For us, the main attraction of this trip is the paddling  along the mangrove  rivershore. Iriomote island  is the only place in subtropical Japan where one can do that.  The one hour of rain all the way back and the winds were not a problem at all. We got all wet but the warm temperature balanced it out.

Except occasional boats which carry sightseeing  tourists (who always waved at us), we were floating on the water all alone sandwiched by  the dense, humid Lmangrove forests and forgot that we are in Japan.

 

Ramen: Focus on Taste

We had a 30 minutes layover at the Fukuoka airport to take the connecting flight to Ishigaki – more than enough for a quick slurp of Yasuko’s favorite ramen style, tonkotsu. And as we are at an airport, the usual food service efficiency needs, bien évidemment , to be cranked up a notch or two.

It took precisely 4 minutes from “Yes I do” (want ramen) to the first slurp.

Just respectfully …

  • chose your version of ramen and pay for the voucher at the vending machine
  • move to your own private ramen booth
  • shout “sumimasen” (excuse me) to get the waiters attention
  • hand over the voucher with some extra instructions (for those in the know)
  • wait 2.5 minutes until that steaming bowl flies to you

And now, ladies and gentlemen, close your eyes, lower your heartbeat (oooohm), ignore any funny noises around you, overclock your taste buds and follow the second instruction on the ramen manual sticker on your left which reads: “Focus on Taste” 🇯🇵🍜

 

Swift-S1-FES, 3.20m

Allgemeines
Modelltyp: Segelkunstflug
Masstab: 1:4, Scalemodell
Ausführung:  Voll-Gfk/Cfk, HS-Version
Fabrikat:  xmodels.it
Bezug: leomotion.com

Technik
Spannweite: 3.20m
Länge: 1.74m
Abfluggewicht: 6,736kg
Schwerpunkt: 100mm (kein Trimmblei notwendig)
Sonstiges: Flitschenhaken
Spezielles: IDS-Anlenkungen (Tragflächen)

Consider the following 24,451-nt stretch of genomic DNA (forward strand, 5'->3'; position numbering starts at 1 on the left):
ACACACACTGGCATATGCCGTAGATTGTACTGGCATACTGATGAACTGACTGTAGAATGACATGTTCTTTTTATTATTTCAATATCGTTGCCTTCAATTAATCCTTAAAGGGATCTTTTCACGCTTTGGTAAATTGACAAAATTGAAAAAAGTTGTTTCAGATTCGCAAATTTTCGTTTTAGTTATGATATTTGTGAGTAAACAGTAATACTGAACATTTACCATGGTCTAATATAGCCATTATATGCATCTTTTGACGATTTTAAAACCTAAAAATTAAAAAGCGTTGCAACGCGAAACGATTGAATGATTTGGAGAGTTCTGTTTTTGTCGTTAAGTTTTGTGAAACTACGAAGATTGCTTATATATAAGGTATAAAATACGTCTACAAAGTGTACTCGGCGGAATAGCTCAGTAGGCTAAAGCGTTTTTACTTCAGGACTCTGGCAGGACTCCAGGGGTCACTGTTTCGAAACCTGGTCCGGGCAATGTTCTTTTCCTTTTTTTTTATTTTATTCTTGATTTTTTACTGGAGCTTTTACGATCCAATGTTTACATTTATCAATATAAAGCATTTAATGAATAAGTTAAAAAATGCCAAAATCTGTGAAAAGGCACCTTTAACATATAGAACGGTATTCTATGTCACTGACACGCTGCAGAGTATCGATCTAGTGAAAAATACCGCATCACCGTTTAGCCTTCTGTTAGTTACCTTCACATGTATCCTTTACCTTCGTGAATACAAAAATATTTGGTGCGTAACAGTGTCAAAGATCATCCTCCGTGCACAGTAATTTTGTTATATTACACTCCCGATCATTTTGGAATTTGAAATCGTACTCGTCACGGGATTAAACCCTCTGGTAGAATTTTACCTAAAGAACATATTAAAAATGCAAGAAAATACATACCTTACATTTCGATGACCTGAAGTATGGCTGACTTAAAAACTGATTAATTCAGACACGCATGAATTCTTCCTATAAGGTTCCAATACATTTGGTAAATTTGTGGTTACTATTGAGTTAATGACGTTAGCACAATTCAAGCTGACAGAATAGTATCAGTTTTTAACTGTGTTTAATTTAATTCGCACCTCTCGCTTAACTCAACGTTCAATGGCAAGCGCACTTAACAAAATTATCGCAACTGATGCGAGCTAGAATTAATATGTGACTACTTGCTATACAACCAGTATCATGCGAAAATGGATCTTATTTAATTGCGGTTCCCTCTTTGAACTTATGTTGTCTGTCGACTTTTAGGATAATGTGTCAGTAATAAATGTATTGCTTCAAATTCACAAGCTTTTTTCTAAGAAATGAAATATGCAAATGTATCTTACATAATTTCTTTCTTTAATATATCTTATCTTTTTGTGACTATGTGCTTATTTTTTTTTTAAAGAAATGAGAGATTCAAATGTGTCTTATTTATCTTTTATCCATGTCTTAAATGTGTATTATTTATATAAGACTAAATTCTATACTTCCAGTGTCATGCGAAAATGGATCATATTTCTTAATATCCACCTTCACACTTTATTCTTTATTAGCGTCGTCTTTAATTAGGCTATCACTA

Fes-Antrieb (Getriebe): LEO 4031-2550, (6.7:1)
Klapppropeller: RFM-Cfk17x13″, weiss
Spinner: RFM-Cfk-Scale, 45mm/6mm
BEC-Regler: Hobbywing Platinum Pro 120A Platinum HV V4
High Voltage
Kabinenhaube: Klappbar wie beim Original!

Radio/RC FrSky
Sender: FrSky X12s
Sender Programmiervorlage: Mike Shellim F3F Slope Racer
Empfänger/RX: FrSky-X 8 R
Sensor: UniSens-E, SM Modellbau
Akku Antrieb: 6S-Lipo, 4’500mAh/22,2V/40C
Stützakku RX:  OptiPower Ultra-Guard 430

Servos Futaba/MKS HV
Höhenruder: MKS HV747, 13.8kg.cm/7,2V
Seitenruder: MKS HV747, 13.8kg.cm/7,2V
Querruder: S3173SVi, 4,3kg.cm/7,4V
Wölbklappen: BLS173SVi, 7,6kg.cm/7,4V

Leergewichte:
Rumpf/Haube/Seite: 1’720g
Cfk-Steckung:    286g
Höhenleitwerk:    218g
Tragflächen: 2’540g
Total 4’764g

CMS Modellflugzeuge

Griesalp to Hohtürli

Via Alpina, Section 13 – Part 1

Griesalp (1408m)  – Bundalp (1840m) – Hohtürli (2774m) – Blümlisalphütte (2840m) – Oeschinensee (1593m) – Kandersteg (1176m)
16km, 1550m up  and 1750m down

Today is one of the hardest hikes on the Via Alpina route, almost 1,400m up to the highest pass of this trail (2,774m). The Via Alpina has a total of 14 passes.

Unlike yesterday, today the sun is out and the blue sky smiles at us.

After a hearty breakfast, we’re ready for the big day!
Leaving behind our beautiful, cozy hotel, we went down to the village center. Not that we wanted to go down but the route does not give us a choice. The center is nothing more than a bus stop and a couple of hotels. Like us a bit earlier, many hikers were getting ready for the next stretch.

Crossing the river, the climb started on the other side of the valley. The first stretch was through the woods. Several hikers were on the trail as well.  A bit later, we walked through pasture land and passed a couple of farmhouses to finally reach a restaurant at Bundalp (1,840m). It looked enticing, but too early to have a break, we skipped it and continued.

At this time I told Caroline that we had gone up roughly one third of today’s ascent, only another 1,000 m up to go. Not sure whether it was encouraging or discouraging…

A little bit later, the imposing Blümlisalp Massif and the Blümlisalphütte appeared on the hoirzon, today’s highest point as well as our lunch destination. The hut seemed to be sitting on the boulder, majestic, far and away.

It was very sunny and it seemed a popular route, with a lot of hikers on the trail.

The steep slope was criss-crossed with many paths.

We looked up to the hut on the boulder under the blue sky often. What a fantastic sight! The more altitude we gained, the more of yesterday’s path we could see on the opposite side of the valley, even the Sefinenfurgge pass, yesterday’s highest point .
I always love seeing the  travelled route and pass of the day before. It helps me to understand the exact geography of the area. It is like creating your own 3D map in your head.